Watercolor Milky Way Night Skies | Kolbie Blume | Skillshare

Watercolor Milky Way Night Skies

Kolbie Blume, Artist

Watercolor Milky Way Night Skies

Kolbie Blume, Artist

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10 Lessons (1h 12m)
    • 1. Intro

      1:34
    • 2. Materials

      9:05
    • 3. Techniques

      11:02
    • 4. Trees

      5:09
    • 5. Step 1: Night Sky

      5:48
    • 6. Step 2: Milky Way

      16:23
    • 7. Step 3: Stars

      5:42
    • 8. Step 4: Stars, again

      8:01
    • 9. Step 5: Forest

      7:16
    • 10. Recap

      1:47
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About This Class

Learn to paint a milky way night sky! This class takes simple night skies to the next level as you further advance watercolor techniques to create one of the most famous galaxies seen on earth from the naked eye. While this technique does draw on previous techniques, beginners can also succeed in this class! 

Meet Your Teacher

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Kolbie Blume

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Yes, even you!

Don't believe me? 

I bet I can change your mind!

 

 

I'm a full-time artist, writer, and online educator -- but up until a few years ago, I was working a 9-5 desk job and thought my artistic ability maxed out at poorly-drawn stick figures. 

In my early 20s, I stumbled on mesmerizing Instagram videos with luminous watercolor paintings and flourishing calligraphy pieces, and my mindset slowly shifted from "I wish" to "Why not?"

-- and the rest is history! ... See full profile

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Transcripts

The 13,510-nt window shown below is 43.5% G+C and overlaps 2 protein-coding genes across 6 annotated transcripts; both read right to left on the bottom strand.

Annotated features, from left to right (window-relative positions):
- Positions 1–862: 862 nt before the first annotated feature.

1. Intro: Hi. My name is Colby and you are watching this video probably because you are interested in learning how to create watercolor milky way night skies. I am so excited to get started with this class and teach you a few simple and easy techniques to create stunning pieces just like this one. Now, if you've taken classes from me, you met before, you may have heard my [inaudible] , which is up until about two years ago, I thought that I was not very good at art and then I would never be any good at art, and I wasn't really sad about it. It just kind of was the way that it was until several hours of YouTube and Instagram videos later, I decided I would try my hand at hand lettering. I mean, I wasn't able to stop. Now, I love helping people gain confidence and pride in their work, even if you're just a beginner, because I know that anybody can learn these techniques and every single piece of art that's stunning and beautiful starts with the basics. If I can learn those basics and I can learn how to create pieces like that milky way nights sky, I know that you can too. I'm super excited to delve into this class. Without further ado, let's go. 2. Materials: All right, so before we start painting, it is very important that we have all of the right materials to ensure our session is going to be a success. Because I've found that when I get frustrated with the painting, oftentimes it's not so much the techniques that I'm using that I'm doing wrong, but that I don't have the right materials. So let's talk about my favorite materials to use to create paintings like this. First, I'm not going to say any material is most important over another, but probably the first thing you should be thinking about is what paint brushes you have. I'm going to be using a round number 10 and a round number 0 paint brush. As we create these Milky Way night skies. You can use different sizes if you would like. These are the two for the size of the night sky that we are going to be doing, which is about seven by ten inches. These are the only paint brushes that I use to create Milky Way night skies of that size. Now, I highly recommend getting professional paint brushes. I prefer professional paint brushes that are synthetic sable hair brushes, which means that this isn't real hair. You may have heard the term sable, disable hair brushes or Colin's geese sable hair, which is the most famous kind. They usually use hair from squirrels or other animals, but I honestly, for water control purposes and detailing purposes, I like synthetic better. So this is Utrecht brand series 228. This number 10 brush, I got it from blinks art materials. This series of brushes is probably one of my very favorite, second favorite infact, only to the Princeton Heritage Series brush. So the Utrecht brush has a black handle and the Princeton brushes have a red handle. Again, that's Princeton Heritage Series. Both of these are synthetic sable hair and both of these are in the round shape. This is around zero, around size zero. I got both of these from Blake site. Those are my very favorite brushes, the ones I recommend the most often, and the ones that I'll be using. Next, let's talk about paint. I was specially when doing landscapes, I think professional water color paint makes a really big difference. They can be more expensive. That's true, but their colors are more vibrant because the pigments are more pure now. But it doesn't mean that you can't create stunning, beautiful pieces with student grade, you totally can. But I'm going to be using professional grade today. I like lots of different brands, today, I'm going to be using Daniel Smith extra fine watercolors that come in these tubes. I'm going to be using lamp black, indigo, probably pains, and probably paints gray. Other colors like a purplish color might come up there later on, but those are the main colors. Daniel Smith extra fine watercolors are the ones we're going to be using today. I'm also going to be using Dr. Ph. Martin's bleed proof white. For when we are going to create stars and other milky effects in our milky way. So you can get bleed to get white watercolor paint, it's important that it's opaque. So instead of having white watercolor paint, I would recommend either having white wash or this doctor Ph Martin's bleed proof white, which is very similar to wash. That's not wash. I said gouache, with a G. I believe that's spelled G-O-U-A-C-H-E, it's like watercolor, except it's opaque. It has similar characteristics of watercolor, meaning that you activate it with water and you can use it the same way that you use watercolor. It's just not quite as transparent as watercolor is, which is why using white gouache is perfect for stars and other things that we do. So that's paint, along with your paints, I would always recommend having some palette to mix colors and test out colors. As you can see, mine is currently pretty dirty. Next paper. So as I said, with the brushes and with the paints, I would highly recommend using professional watercolor paper, which if you don't know the difference, professional watercolor paper is made of 100 percent cotton, whereas student grade watercolor paper is usually made with a mix of materials, often would pull then sometimes it's only like 10 percent or 20 percent cotton. So what that does is makes the professional watercolor paper a lot more absorbent. It lets it take multiple washes over and over again. Better than student grade watercolor paper. It's almost always going to warp in some way. It's always going to bend unless it's very heavy, but professional watercolor paper holds it up better. That said, professional watercolor paper is expensive as all professional art supplies are. So I prefer to do my practice sessions with student grade watercolor paper. Then when we get to the final round, when we get to making our final piece, I'll be using professional grade watercolor paper. I will let you know when I make the switch. Another important thing is to note the weight of the paper that you use. No matter what kind, if you use student grade or professional grade, it should be at least 140 pounds, and a 140 pound paper means that when you have a whole ream, so 500 stocks together, weighs 140 pounds or 300 grams. The purpose of having at least that weight is because, with this particular design, we will be using a lot of water, and we will be having a lot of washes of paint. So it's really important to have thick heavy paper. So both of my professional grade watercolor paper and my student grade watercolor paper are 140 pounds. Now, one thing I will know which leads to my next material is if you don't have professional grade watercolor paper or if you don't have it in a block, like I do see how this is a block of watercolor paper, which means that the paper is taped together on all sides. If you don't have a block or you don't have professional watercolor paper. You can also use painter's tape to tape down your paper to the desk, whatever desk you'll be using. That will keep the paper taut and it will buckle a lot less if you use painter's tape. Now you I wouldn't recommend using anything stronger adhesive leader the pavement painter's tape because it will tear up your paper. You want to be nice to your paper and painter's tape might even, it may tear up some of the paper a little bit. But if you use professional watercolor paper, it's less of a risk than student grade. Either way, painter's tape is important if you don't have a block. Next, I always have a paper towel, as you can see, it's currently being used. Then I always have two cups of water. One to stay clean and one to say dirty. Especially with this design, we will need the clean water. So I would always recommend having two cups of water and I usually use mugs because they're a little more stable if my hand accidentally goes over them, they won't tip over. Another thing important to have, I mean, not necessarily important to have I like to have handy whenever RD watercolor is Q tips because to mop up excess water and we'll likely be seeing that later on in the class. I think that about sums it up for the materials here. So without further ado, let's get started on the techniques video. See you soon. 3. Techniques: Welcome to our next video. This one is all about the painting techniques that we're going to be using to create our Milky Way night skies. Now, if you've taken any kind of watercolor classes, these terms probably are not strange to you. You've probably heard them before, they're very basic. We are going to be talking about the wet on wet technique and the wet on dry technique. As I define these techniques to you, I'm going to demonstrate what they mean. So the wet on wet technique means the paper or whatever kind of material that you're painting on is wet before you put the paint on. So the paint is already going to be wet because it is watercolor, that's how it's activated. But if the paper is also wet, that means you're using the wet on wet technique. When you use the wet on wet technique, you see how the paint blooms out into the water because it has a place to go. If you've wet the paper, then the paint has places that it can go on to the paper and it's going to, it's going to move. Learning how to control the wet on wet technique is one of the most important things that we are going to be practicing as we learn how to create Milky Way night skies. Because as much fun as it is to just let the paint go wherever in order to create a Milky Way effect. I'll bring out the example again. In order to create a Milky Way effect like on here, notice to create the Milky Way, you need to create some path, like the paint needs to make some shape and going a specific direction. But you also see how there aren't any defined lines between the sky and the Milky Way, it at all, it just looks like it's blended together. You only get that blended gradient style painting if you use the wet on wet technique. Using the wet on dry technique, which I'll show you in just a second, creates defined lines and doesn't get this all blended together look. So knowing that, we have to learn how to direct our paint using the wet on wet technique. That is a practice in water. Depending on how much water you put on the paper and is on your paintbrush, and is in the paint, is how chaotic your paint is going to be. If you use less water, then it's going to be, and I'll show you on here. If you use very little water. I'm going to put just a very thin wash of water on here. Again, and I'm going to pick up, over here, I have some paint on my palette. On the right side, I've put a ton of water on it, so it's already liquidy, but on the left side it's where the paint is dried. So I'm going to pick up some pigment directly from this dried part, minimizing water. When I do that, I can create, it's darker but it's also more defined. Remember when I put the paint on this side, it just went everywhere. Here it's still spreading out like it's blooming out, like it's wet. But you can see that it's in a specific direction as opposed to, well now it's going to dry, so it's doing it here too. But using this, now having this knowledge is how we are going to create effective Milky Way night skies and how we're going to control the direction of our paint as we go along. It's learning how to control your water and learning how to do that using the wet on, you mostly using the wet on wet technique. In the opposite direction, the wet on dry technique is when you paint on a dry surface. You see how there are very defined lines when I've painted the papers dry, but the paint is wet. So I'm making really defined lines when I paint that way, it doesn't go anywhere except where I want to go. The only problem is when you have the defined lines, you don't get that. You don't get that soft blended mix of the night sky that we're going for. But we are going to use the wet on dry technique to be painting stars and trees at the bottom of this Milky Way night sky. That's the wet on wet and the one on dry technique. I want to talk about one more aspect in one more technique, and that is using water as a paint remover. Let me explain. You see how in the Milky Way you have, I mean, it's called the Milky Way because it looks kind of milky in the middle, like there's a stream where it looks almost it's a kind of cloudy and this milky cloud in the night sky. That's supposed to be stars. It looks like a Milky Way because it's like this stream of highly concentrated areas of stars right there in the galaxy. But from the naked eye, you can't always see all of the stars, and so it looks milky like that. You would think that to create this, you would need white paint. Well, you're right in some cases. We are going to be using white paint to help create this effect. But it's also with watercolor important to remember that in order to get white, one of the easiest ways and most common ways to use white in paintings is to utilize the paper. I'll show you what I mean. I just created a swatch on this piece of paper and I'm going to color it with paint right now. I'm painting this bottom right here. Let's make it a little darker so that this technique that I showed you is going to come through. Before when I started to schpeel on water, I said that water is going to be like paint remover. Let me show you what I mean. I've taken off all the pigment from my brush right here. It's just has water on it. When I put that water down on this pigment, do you see how the white starts to come through? Even if I just put a little dot right here, the pigment starts to move out from where I touched. For us to create the Milky Way night skies. All I'm, for the very first step and we're going to go into this in the next video in more detail. But I use my paint brush with water as if it's white paint. Now, the only trick here is, and I just do little dots, up and down, up and down. That's how I create the shape of the night sky, which again, we'll go through in two videos. The next video is going to be just painting the night sky and then two videos after starting the Milky Way. But an important thing to remember is using water as paint remover only works if you're using the wet on wet technique. It does not work if I'm using the wet on dry technique, see how if I paint on paint that's already dry, it moves it away. But in order to get the effects that we want, the sky has to be wet as you're using water to push away the paint and make way for the white paper, it has to be wet. What does that mean for you? It means that as you create these night sky's, you have to move fast to make sure that your paint stays wet. Not to worry if part of your painting dries, you can always rewet it with clean water, which is again, why having clean water is so important. As you practice these and get better, you'll be able to move faster and you'll be able to create the effects that you need to. But there is a video later on in this class that goes over what I do when I need to create another layer, but part of my painting has dried and what I do in those situations, it's definitely still salvageable, but it's so much easier if you're painting stays wet. Something to think about. If you notice that your paper is starting to dry, then you could rewet it right then. But in order to create the effects that we want, you have to move quickly and we're going to mostly be using the wet on wet technique. That is what I have for techniques in this video. As we move on, we are going to be using those techniques. If you want to practice first, I would practice experimenting with water consumption. As we talked about the wet on wet technique, when you have too much water, it's going to be in a puddle on your paper. When you put it on, it's just going to swirl on top instead of bloom out. That means you have too much water and that means you have to use a Q-tip to mop it up. Added another little technique there as a bonus. If you don't have enough water, then it's going to come off like you're using the wet on dry technique. As you practice before you go on to the next video or you can move on to the next video. But as you practice, practice water control and finding just the right amount of water to put on your paper so that you can determine which direction it goes. Also practice using water as paint remover. So using water to create white in your paintings that already have paint on them. That is your task until we move on. I will see you in the next video. 4. Trees: One more short video about a technique that you're going to be using before we get started on our final milky way project. If you've taken other classes for me before, I have multiple techniques for painting pine trees, which is the main tree that I paint when doing these night sky paintings. But really quickly for those who haven't taken those classes before, I'm going to talk about the virgin, the technique I use for painting pine trees in my sample image. I usually lovingly call this the blobby technique. I am very good at naming my techniques as you can probably tell and assume for my general demeanor. Just really quickly, I'm only going to go over this technique if you're interested in learning other tree techniques, checkout my missy forest class or any of my forest classes, and I talk about those techniques. This is the blobby technique. In order to get pine trees, I usually, and you'll notice that my pine trees in these and these designs are very small because we want the sky to be the main event here. But you can do whatever you want. I'm going to first take some black paint and paint the trunk, very thin. I'm using my number 0 brush here and I'm barely touching my paintbrush to the paper. Then I start from the top, and I call this a blobby technique because basically, starting from the trunk, I move out and I create little blobby shapes on either side. I'm going to show you over here. I do that by like flattening my brush out and pushing it a little bit. I either push if I'm going to the left or I pull if I'm going to the right. I don't usually like term my brush and push it. I start from the trunk and I push and make little blobs. Push and pull. I just make little blobs and then sometimes I'll do like a big blob like that and then do some dots on top. This is more like an abstract pine tree, I guess, and sometimes I'll do a swoopy. This will be direction of my brush, so it goes down, so it's not just jetting out. The swoopy technique is actually a different version of the pine tree, but this is a combination of that. Putting my brush in that direction and then just making blobs with my paint brush like that. The reason honestly I called it a blobby technique is because there's no real rhyme or reason. I'm not deciding where the pine needles are going to go before I start, I'm just moving down and it is okay if it doesn't look exactly like you want it to at first. But this is one of my favorite techniques for painting pine trees because I like the abstract dish look. There you go. Just to give another demonstration of how I created those swoops. I start from the trunk, I put some pressure on my paintbrush and then I move out. If I need to fill in some spots, if it just looks weird like that, then I'll take my paintbrush after and I'll fill in some spots like that. That is the blobby technique and those are pine trees. Practice those. If you don't want to practice this technique, practice painting pine trees however you want to. Or if you don't even want to use pine trees as your silhouette at the bottom, which is going to be one of the last videos, you can paint whatever you want. You can paint mountains or a cabin or whatever, but I'll be painting pine trees. If you want to paint them the same way that I do, just practices technique and I will see you in the next video. We are going to get started on creating our milky way, which is going to be our final project. Up until this, I've been using student grade paper. For the next video, I will begin using professional grade paper. This student grade paper is Canson Montval. Let me show you Canson Montval watercolor paper, and then the professional watercolor paper I'm going to be using from the next video forward is Blick Premier watercolor paper. Let's get started. 5. Step 1: Night Sky: Step 1 of creating your Milky Way night skies, is to create the night sky. If you've taken my night sky skill short class before, this technique will look very familiar to you. We are going to create just a wash of blue. You can honestly, you can use whatever color you want. I don't care if the sky looks like it actually does. That's the beauty of art, but I'm going to be using blue specifically indigo, at first as we create our sky. So, one choice that I often do is start at the top and paint a wash of water going down. By painting a wash of water I'm essentially creating the night sky, using the wet on wet technique. You can also use the wet on dry technique, if you move very quickly. I'll show you that in just a second. For now, I've put a little bit of wash of water up there, and the key with these night skies is to remember that it should be darkest at the top. Usually, I would say to go lighter starting right around here. But because we're doing Milky Way, we want him to be dark up until like right here, and then go a little bit lighter, maybe a quarter of the way down. But for right now, we are putting down lots of paint, and so at the top I used wet on wet. Now I'm going to show you how to do wet on dry. As you do wet on dry, you have to move very quickly, because if you don't go quickly enough so that the paint starts to dry, you get paint lines, and the thing about using professional grade watercolor paint, is that the paint lines don't really go away. You can only cover them up. If you try to rewet them with water to make the paint blend away, it doesn't work, because professional watercolor paint is made specifically, so that you can paint in layers, because professional watercolor paintings are in order to get complex scenes with lots of subjects, and then with watercolor, you have to have paint that will hold its shape under her a lot of different layer. That's why professional watercolor is used with more pure pigment and a better binder and that's why when it dries, that's usually mostly how it stays, especially, if it's a light color or if it's a lighter value and it's dry. So as I've been talking, I've been making sure that up here, it's still wet. I told you in the other videos that a very important part of creating these Milky Way night skies is making sure that the sky always stays wet and that's true. I've gotten down to the bottom. Now, I'm going to make sure that it's as dark as I want it by adding more pigment. You see how much water and how much paint I'm putting on this piece of paper. As I mentioned in my last video, this is professional watercolor paper. This is a blick premier watercolor block. A block means it's taped on all sides. It's glued on all sides. Then there's a little slit on the side of the block where I can cut the paper out of the block once the piece is done. But we want it to stay in the block, while painting the piece to avoid as much damage to the paper as possible. But if you can't see it on the video of the paper is still buckling. It's not just going to stay completely straight. It's definitely still buckling. But having it adhered on either side, on all sides prevents it from buckling as much as it would, if it was just free, if it was just standing alone. This is, I'm about done. As you can see, I hope you've been doing it with me or just watching intently. Because sometimes it can be tricky to get a really smooth blend and a really smooth gradient on here. But I've just been putting watercolor down and making sure that the top is very dark. So I'm putting more up here. Now in order to get a gradient, so that the top is dark and the bottom is light, it's important to remember, that you can always make something darker, but it's very hard to make something light. What am going to do to smooth this gradient out, is start from the bottom, and I started with a clean brush and I'm just moving from side to side, so that I have smooth paint strokes and moving the paint up like this, all the way from side to side and there we go. So, that is step 1. Now, move on to step 2, where we began to create the Milky Way. Important to remember, this needs to be wet, when you do step 2. If you are practicing along with me, I would hurry and go on to the next video. See you soon. 6. Step 2: Milky Way: Welcome back. We are going to continue working on our wet night sky piece, and we're going to start by making our Milky Way. So as you can see in my sample video, I kind of have a going in a little curve like that. Starting from the bottom and going to the top, and that's exactly what we're going to do. Now if you recall my techniques video, we talk about using water as paint remover and how to create white in paintings like this. That's exactly what our next step is. I am using my round number 10 brush, and it's only has water on it right now. I'm going to start a little off-center here, and then move in a curve to end up a little off-center on the opposite side. That's what I'm going to do for my milky way. You can do whatever you want. I have water right here, and I'm just going to start from the bottom and just tap and make a white path. So occasionally I have to re-wet my paintbrush, because as I tap with the water, it's going to pick up the pigment that's already on the paper. So in order to not corrupt the line that I'm making, I'm going to make it more blue. I am going to periodically go back to my cup and take out the pigment, because this first step of creating the Milky Way we just want to create some white spots. I usually do two lines going up like this, and if it's thicker at the bottom than it is at the top, that's usually what I like to go for. But it shouldn't be like huge everywhere. It's supposed to be like this, slightly chaotic but also definitely formed path like line of stars. That is the first step of my Milky Way. Now, the next step after I have created, I'm going to paint that a little bit because I put some water down, and so it created this spot right here. Some of my paper is drying. So I'm just going to do long strokes like that to get a little bit more wet and just to make it a little bit even. We've created some of the white that we need. I might make it a little bit more white over here by putting more water down. Again, I'm using water as paint remover. The next step is to create some dark spots of contrast. Now because I used the water to push away the pigment, it's already created some very natural dark spots which is awesome, less work for me. But in order to make it just a little bit more contrasting, I'm going to manually add in some dark spots. Instead of using indigo, which is what I use for the night sky, I'm going to use payne's gray, which is a little bit darker, because I'm pretty sure payne's gray is indigo mixed with black. I'm not going to be using tons of it everywhere. I just want to create some dark spots of contrast throughout the Milky Way. We're going to continually blend these together, which is also why it's important that this remains wet. I made a little bit up here. I'm going to tap just a little bit on the side over here, and on the side over here. Now, I'm trying to go where the white is already, and we're going to be blending this in. You might be looking at this thinking,"I'm really sure how this is going to work, Colby. " But don't worry, just a second. So we've put down some dark spots and now we are going to use our clean brush to blend these dark spots into the night sky and into the Milky Way. In order to maintain the whiteness of the Milky Way we already created with the one in the middle, sometimes I like to take some clean water and just tap it, to let the pigment blend with itself naturally, just tap it down like that. So to blend this dark spot in the middle of the Milky Way, I'm taking water on my brush and tapping it on the pigment, so that it starts to blend a little bit more naturally. Then with the ones on the sides, I'm going to blend it in with the sky. You have to move very quickly on these. Otherwise they're going to dry like that, and we don't want them to dry like that. I'm just blending these together. We just wanted to create a few spots of contrast in the Milky Way. As you notice, as you'll keep painting, you may see a need to add more contrasting spots. You also may be asking yourself, "Colby, how do I know where to place the contrasting spots?" That is a good question and one that I always have to ask myself as I'm painting these. Usually I go along where the line, I'll go a little bit in the middle, and then along where the line of the white is supposed to end, I'll add some contrasting spots. Adding those spots just makes the white look even more white because it's right next to really dark paint. I feel like I've blended most of these spots and pretty well. Now I'm going to back with my water filled brush and add in more white spots with the water, to make it just a little more milky, and make sure that we have all of the spots that we need. I did white first, and I don't want the white to look like a specific line. So if you ever start to do and it's like, "oh, I've made lines. " We still want to blend it in. Then I would take your paint brush and just tap around, and that blends it a little bit more naturally than if you're just stroking it like that. If you just tap with the water, you have enough water, it's going to blend in naturally. Next, to make this Milky Way look even more milky, we're finally going to bust out our white paint. I usually with bleed proof white, I like to use the lid as a little palette. This is why it's super important that we have clean water, because if there's any color in your water, which if you're using dirty water there will be, then it will turn this paint into a tint of whatever color that was. A tint is what you get when you add white to something. Bleed proof white and gouache are both pretty thick, so you definitely have to add water to it before you use it. We don't want this to be opaque. We want it to be milky, kind of translucent, which is in-between opaque and transparent. So I would definitely add more water, if you've used bleed proof white before, then I would add more water than you usually do to get it to be the kind of opaque that you want. We just want it to be kind of milky. Now that I have this, I'm going to start from the bottom again. I'm using my smaller brush though I might need to use my bigger brush first. We're taking some of those white and starting from the bottom. We're just adding another line of milkiness. Now, as you see as I go along, it gets more and more colored. It's the same problem that we had with the water. Our paint brush's picking up the wet pigment that's already on the paper. You'll need to periodically rinse your brush and then do it again. We're going to go in and blend these things together at the end. Similar to how we did with the contrasting color that we did before. If you're worried about that, don't worry about a thing. I'm just putting down a whole bunch of white right now. Be on the lookout for puddles. We have our queue tips nearby. If you see any of your paint starting to puddle, I see mine starting to puddle in the middle here. Just mop up some of the water. You have a better palette to work with. I've put some of my milky stuff here. Some of this bleed proof white. Now I'm going to go back and blend it. The same exact way that we did with the contrasting colors with a clean brush. To blend it in with this night sky, I'm just going to tap with some clean water, so that it all looks blended together. The contrasting spots with the milky spots and everything in between. I want to leave some spots that are very white and some spots that aren't quite as white, and some spots that are very dark. You know what I mean. Now, if you're also thinking to yourself, "Colby, it doesn't seem like you have much of a plan." You are right. That's because the kind of painter that I am, especially when I'm painting nature, I am of the opinion that nature's post to be chaotic and also watercolor and painting isn't supposed to be exact. I'm not the kind of fine artist who paints super realistic things. I like to paint, I wouldn't say abstract necessarily, but this isn't. I use photographs if I want to take pictures of things so that they look exactly like they're supposed to look. I've blended in my night sky all the way. But as you can see, the sides of my night sky have started to dry, and I'm not quite done yet. Because I want the sky around the milky way To be even darker. This is a tricky part. But I know that you can do it. The middle of my milky way is wet. It's very wet because I've been blending in lots of pigment together, but the sides of my sky are not. What I'm going to do first is, I'm taking clean water, and I am starting at the edge, where it's dry, and I am painting to meet where it's wet. Because what we know about the wet on wet technique is, in order to get to be blended as well, it has to be a continuous stream of water. The water has to have a place to go. If there's any dry spots, the paint is going to stop wherever the dry spot is. It's going to leave a line, and we don't want that. I'm carefully re-wetting the sides of my night sky, not doing it so that it completely messes up what I did here. Otherwise, I would just just go over everything. But because I want it to be continuous blend, I am carefully re-wetting the dry spots and moving it toward the wet spots. Now I'm in perfect position, and I'm going to use Payne's gray. Maybe like a mix of Payne's gray and indigo. But I'm in the perfect position to put more pigment on the sides of the night sky and meet where the milky way is. Up here, I'm using Payne's gray, and I'm just moving from the size of the night sky to where I meet the milky way. Watercolor isn't supposed to be super solid. It can still act like watercolor, which means it's not just like a solid line of blue that I'm creating here. We may have to go back and do some blending in here manually. But for now, I'm just painting in the size of the night sky to meet with the milky way. I'm getting lighter as I go down. Now I'll do the other side. Where I start at the top with Payne's gray because I want it to be the darkest at the top. Then I move in so that the sky is really dark. If the sky is really dark, that means the milky way is going to be even brighter. That is our goal folks, to make the milky way brighter. Because working with white can be so hard in watercolor. The trick to getting what you want isn't so much to add more white. It's to make other colors darker so that the white looks even more white next to it. I've been adding a mix of Payne's gray and indigo to the sides of this milky way. Now I have gotten to the bottom. Now I'm going to look for any spots to see if I need to blend anything together. How you know if you need to blend something is if it just doesn't look like it's a natural blend. I don't know that I necessarily need to blend anything in here, but I do want a little more white right here. I don't want to leave it like that. I want to blend it together, so it looks natural, so it doesn't look like just a splotch of paint. That's what I mean. This is supposed to be part of the night sky down. I mean part of the milky way down here. I'm going to make that a little bit more. Because parts of it has to be the milky way, and parts of it has to be some of the sky peeking through. That's why you need both dark and light in this milky way and everything in between. I'm just blending together. At some point, though, you have to stop because you can overdo it. Right now, I feel like I may be at that point. We are going to call this our milky way and move on to the next video to learn how to create some twinkling stars. This still needs to be wet. I know that it's been wet for a long time. You are almost done with this very first wet layer, and I hope that your paper is held up okay. Because if you've been doing this along with me, we have put a lot of water and a lot of pigment on here, and this has been a long video. Thank you for seeing me through. Let's go on to the next one to create some twinkling stars to go with your milky way. Remember, stay wet. 7. Step 3: Stars: Welcome back. We've created our night sky. We've created our Milky Way in the middle of the night sky. While we were doing that, made the sky even darker so that the Milky Way comes through even more. Next, we are going to create just one or two twinkling stars and then we'll move on to how to create the rest of the stars. But to create stars with watercolors so that they look like they're shining. There's almost an aura, a glow around them. They're glowing. We do it in two layers, and the first layer has to be using the wet-on-wet technique. So that's why I said to leave your sky just a little bit wet. I'm using bleed proof white here. When we use bleed proof white to create stars, we do want it to be very white. It needs to be liquidy enough so that you can paint with it, but we're not adding as much water as we did with the Milky Way because we do want this. We want our stars to definitely be more opaque. I'm going to put my twinkling star right here. I would tap down maybe three or four times to create a white spot right here and then maybe I'm going to do another twinkler, a small or twinkling star right here. We've created our white spots. We need to blend in this white with the background. This is going to be what makes the star look like it's shining. Is this blended white? Is supposed to be light radiating from the star. One thing about light when you paint is, wherever the light is the brightest there should be very little color. It should be white basically. We're going to be careful. We want to keep the middle white and afterward I may even put another drop of white in the middle to keep it as white as possible, but we still want it. This one is smaller and I just put a drop in the middle to make the paint spread outward. Using the wet-on-wet technique, it spreads outward naturally. I'm going to take some white and put another drop of white in the middle. That for sure. Whatever is in the middle is very, very white because that's where the star is going to be the brightest. But as I have blended it out first, it looks like this star. This is oddly shaped, so I'm going to blend it manually a little bit more. Once we paint the star on top of it, it will look like it's shining in the night sky. There are my twinkling stars. Those are just step 1 of the twinkling stars. Our next technique for stars is going to be splattering stars on here. I'm going to splatter some while it's still wet, so that I can have some of these shining stars in the galaxy as well. It creates an ethereal look when you have some of these blurry shiny stars in addition to the other stars. One thing important to remember with the Milky Way is that the Milky Way is made up of stars. When you're painting the Milky Way, you want the stars to be mostly concentrated here. We want stars all throughout the night sky. That's true. I know with splattering it's hard. If you can, try to put more stars in the center where we painted our Milky Way to be. I have done some of my ethereal wet-on-wet splattered stars, and I'm going to dry this piece. We're going to talk more about exactly how I splattered these stars in just a second if you haven't done that with me before. But first, I'm going to dry this piece manually with my dryer thing over here. I'm not going to subject you to listening to that. In the next video, I'll show you how to splatter the stars and draw them on. But if you're wondering how I do all of this at once, it's because this is traditionally used to emboss. But it's a heat tool and when I turn it on, it dries my paper. I hold it like this close and I dry my paper with it. It's loud, so I'm going to do it off the camera. I will see you in the next video for stars Part 2. 8. Step 4: Stars, again: I still think it looks good, I still think it looks okay. We are going to leave it at that and my best advice for you when you want to know when to stop is, I don't know, if your hand gets tired, you should probably stop. I usually like more stars than less. I mean, take that for what it's worth. I probably usually do like tenish rounds of tapping, sometimes 15 to get as many stars as I want usually. That's what I have for you there. For the final step, we are going to create our tree line. If you'll move on to the next video with me, we are almost done my friends, almost done. 9. Step 5: Forest: Welcome to the final painting step of our Milky way night sky where we are going to create our tree line that will truly make it a wilderness scene. I'm using lamp black to create my trees. Like I said when we did the tree technique, you can create trees or mountains or whatever you want. I'm creating trees, because I like them. As is probably apparent if you have looked on my Instagram, I really like painting trees. I'm trying to decide, I think this is going to be one of my tall is trees right here. I never usually look at it and decide until I start painting where I went my tree line to go. It's probably going to go a little bit down over here, like maybe into the milky way a little bit right here, but I think this giving my tallest tree, you don't necessarily have to make the tree line go all the way across and I might not do that, I'll probably just do it in a little bit in clumps. As I mentioned, I'm using my blobby technique where I'm just creating blobs on either side of the trunk. When you're creating tree lines like in a landscape, like a vast landscape like this. It's important to think about what trees are in the foreground and what trees on there are in the background. If you have taken, I misty forest class you know that are really important. Characteristic to note for trees that are farther away is that they're usually lighter. However, we are creating a silhouette, so it's hard to determine, you can't really make things lighter when you're doing a silhouette. I mean, you could, but for the sake of ease and simplicity, we're not going to. The only way that we can determine distance with trees is to make them smaller. We're going to make some very tiny trees so that they look like they're in the distance. This is very similar to if you took my simple night sky class, which is a lot similar to this, it just doesn't have the milky way or the twinkling stars. This is like a more advanced class, but I still think beginners can learn how to do a too. I always make sure when I paint my tree line, I always make sure to have some small trees on either side usually. To have to make trees go really small, I just make little lines right here. I'm going to paint more trees like saying to myself sometimes, so maybe that will happen sometime as you watch these classes because I'm just kind of talking to myself as I'm painting. That's how I like to teach. Explaining to you exactly what I do while I do it and being myself, which includes singing to myself like a weird. Enough talking about me. Like I mentioned before, I don't really have a specific plan. In general, I think it's good to have a few really tall trees and then mostly shorter trees but you should never have trees to all look exactly the same because that's not how nature is. Nature has variants and diversity. Not all of your trees have to be super full, either, let me make them a little more full actually. It's nice to have one or two that are really full like a Christmas tree, but they can definitely be sparse like this little guy is pretty sparse. See that's really just a whole bunch of exact blobs right down there, and a few right close to each other to fill in the gaps. No rhyme or reason here, we're just kind of go and where my paint brushes, sides to paint. I like this mentality of when you're painting in nature, not really deciding where to place anything ahead of time, just going for it. Believe me, oftentimes it does not look the way that I hoped it would, but the more that you are vulnerable with yourself and you just allow yourself to "Fail" even though it's not failing at all when you try something new and it doesn't quite work out. I think that's brave. The more you do it, the better you will get us spotting how you do like it but you won't figure that out unless you try. I'm going to actually make this true over here then my tallest tree. I think that was one of the biggest things that terrified me about painting was, well, how do I know where to paint anything and what to do? What if I'm not very good at it, I never went to art school, I didn't learn all these rules. Well I'm sure there are all these rules, I mean, the way that people made up those rules is by trying. You'll surprise yourself, I think if you just let yourself try and be okay with failing, because you know that failing is really just one of the most important steps to success and growing and truly understanding what you're doing. I'm going to get off my soapbox, that's the [inaudible] painting here. Art has taught me a lot about life, it turns out. That is my tree line, I finished up. I decided to make this one pretty full and tall. I like to work in threes or odd numbers. I have three different clumps with trees and they're not suit, they're not really even. But we're done this is it. If you have done these steps with me, you have successfully completed a milky way night sky. Congratulations, and I will see you at the recap. 10. Recap: You have done it. You have completed your milky way night sky and hopefully it looks a little something like this. I hope you had a good time. I love creating. I just love creating. If you do too, if you love this class, I would love to hear your thoughts about it. If you want to leave a view that would be an honest review. Honestly, I'd love to hear any kind of thoughts you have about it. That would mean a lot to me. You can also share your work on Instagram. Make sure to tag me. My handle is this writing desk and if you tag me, you may get featured in my Instagram Stories. Also make sure to post your finished, your final project in the final project discussion board place. I would love to give you my comments and show you some love and be your favorite cheerleader. I wholeheartedly think that trying something new and developing new skills is so much easier when you feel like you have someone cheering you on and I want to be that person for you. Thank you for taking my class. I hope you had a great time. Again, I would love to hear about it. If you feel like you have things to say about it, feel free to leave me a review. If you loved the class, please give me a thumbs up so that other people can take this class too. All right. See you next time.